The Jerry Cans

Have you heard of the Jerry Cans? This Iqaluit based band combines Inuktitut lyrics with traditional Inuit throat singing and an upbeat flair of drums, base and violin. The Jerry Cans do more than make me want to get up and dance. They give me hope.

The Jerry Cans are an Iqaluit based band who have been garnering some well-deserved attention of late. Earlier this winter I had the immense pleasure of seeing them perform. After many a kitchen dance party inspired by their music I learned that the Jerry Cans would perform within 500 kilometers of my home. I made plans for a weekend road trip to see them in person. This was rather out of character for me to take a weekend away from the mountains but I had a hunch the Jerry Cans would be worth the trip.

The Jerry Cans sing in Inuktutut. A language with a multitude of dialects and sub dialects many of which are close to being lost forever. Many of the songs start with Inuit throat singing, some of which are very old songs that have been passed down for generations. Lyrics touch on many pressing issues in Iqaluit and other northern communities, including my own; youth suicide, violence against women, and a lighter but valid concern- mosquitoes.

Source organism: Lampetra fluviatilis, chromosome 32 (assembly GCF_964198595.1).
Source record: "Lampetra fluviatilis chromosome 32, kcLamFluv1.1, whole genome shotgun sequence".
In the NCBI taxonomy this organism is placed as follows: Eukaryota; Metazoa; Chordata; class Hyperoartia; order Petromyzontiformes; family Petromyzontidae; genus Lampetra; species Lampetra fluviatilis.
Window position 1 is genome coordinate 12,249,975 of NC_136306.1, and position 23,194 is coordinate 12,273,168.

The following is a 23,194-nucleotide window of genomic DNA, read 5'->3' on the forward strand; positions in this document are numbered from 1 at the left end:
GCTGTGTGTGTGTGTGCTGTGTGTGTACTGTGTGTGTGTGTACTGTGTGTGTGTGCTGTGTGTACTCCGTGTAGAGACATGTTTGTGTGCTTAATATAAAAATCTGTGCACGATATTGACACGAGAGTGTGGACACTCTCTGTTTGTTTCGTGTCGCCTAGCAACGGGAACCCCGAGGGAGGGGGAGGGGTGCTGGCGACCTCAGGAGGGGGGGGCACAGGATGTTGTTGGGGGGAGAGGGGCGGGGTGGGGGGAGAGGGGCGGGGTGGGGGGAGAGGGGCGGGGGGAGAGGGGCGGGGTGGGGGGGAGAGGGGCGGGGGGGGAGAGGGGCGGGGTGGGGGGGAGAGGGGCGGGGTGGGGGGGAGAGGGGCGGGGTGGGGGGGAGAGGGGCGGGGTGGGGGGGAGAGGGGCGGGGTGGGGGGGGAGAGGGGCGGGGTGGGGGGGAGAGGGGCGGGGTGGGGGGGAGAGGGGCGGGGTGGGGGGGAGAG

During the concert I chatted with a local teacher whose school the band had visited earlier in the week. The teacher described the grin of even the shyest kids after they tried throat singing and the full-on dance party that erupted in the school theatre. Clearly the Jerry Cans had had an impact on these youth.

More than simply talented musicians, the Jerry Cans bring heart and clearly articulated values onto the stage with them and into the communities they perform in. There is a significance to the music they offer. A non-indigenous lead singer singing his heart out in Inuktitut. A violin and a throat singer going note for note, beat for beat. The Jerry Cans do more than make me want to get up and dance. They give me hope.